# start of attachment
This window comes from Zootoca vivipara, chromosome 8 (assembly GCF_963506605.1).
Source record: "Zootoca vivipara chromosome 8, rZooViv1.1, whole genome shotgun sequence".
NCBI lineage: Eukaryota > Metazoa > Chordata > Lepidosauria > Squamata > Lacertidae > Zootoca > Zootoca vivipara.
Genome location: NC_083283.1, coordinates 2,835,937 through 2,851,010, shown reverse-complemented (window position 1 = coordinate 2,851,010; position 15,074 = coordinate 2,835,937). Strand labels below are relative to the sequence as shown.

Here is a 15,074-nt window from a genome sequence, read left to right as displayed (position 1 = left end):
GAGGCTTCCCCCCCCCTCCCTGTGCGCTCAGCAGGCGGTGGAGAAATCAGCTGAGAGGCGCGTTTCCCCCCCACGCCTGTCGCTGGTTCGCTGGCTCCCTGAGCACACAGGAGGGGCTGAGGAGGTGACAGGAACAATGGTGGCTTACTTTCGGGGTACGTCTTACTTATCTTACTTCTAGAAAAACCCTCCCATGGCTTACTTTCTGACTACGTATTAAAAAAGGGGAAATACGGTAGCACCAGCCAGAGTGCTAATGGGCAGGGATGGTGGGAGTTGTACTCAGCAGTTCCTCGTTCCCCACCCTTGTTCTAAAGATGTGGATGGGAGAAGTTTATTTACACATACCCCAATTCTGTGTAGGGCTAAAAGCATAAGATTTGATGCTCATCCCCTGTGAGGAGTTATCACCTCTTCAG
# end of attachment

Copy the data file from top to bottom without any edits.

This window comes from Zootoca vivipara, chromosome 8 (assembly GCF_963506605.1).
Source record: "Zootoca vivipara chromosome 8, rZooViv1.1, whole genome shotgun sequence".
NCBI lineage: Eukaryota > Metazoa > Chordata > Lepidosauria > Squamata > Lacertidae > Zootoca > Zootoca vivipara.
Genome location: NC_083283.1, coordinates 2,835,937 through 2,851,010, shown reverse-complemented (window position 1 = coordinate 2,851,010; position 15,074 = coordinate 2,835,937). Strand labels below are relative to the sequence as shown.

Here is a 15,074-nt window from a genome sequence, read left to right as displayed (position 1 = left end):
GAGGCTTCCCCCCCCCTCCCTGTGCGCTCAGCAGGCGGTGGAGAAATCAGCTGAGAGGCGCGTTTCCCCCCCACGCCTGTCGCTGGTTCGCTGGCTCCCTGAGCACACAGGAGGGGCTGAGGAGGTGACAGGAACAATGGTGGCTTACTTTCGGGGTACGTCTTACTTATCTTACTTCTAGAAAAACCCTCCCATGGCTTACTTTCTGACTACGTATTAAAAAAGGGGAAATACGGTAGCACCAGCCAGAGTGCTAATGGGCAGGGATGGTGGGAGTTGTACTCAGCAGTTCCTCGTTCCCCACCCTTGTTCTAAAGATGTGGATGGGAGAAGTTTATTTACACATACCCCAATTCTGTGTAGGGCTAAAAGCATAAGATTTGATGCTCATCCCCTGTGAGGAGTTATCACCTCTTCAG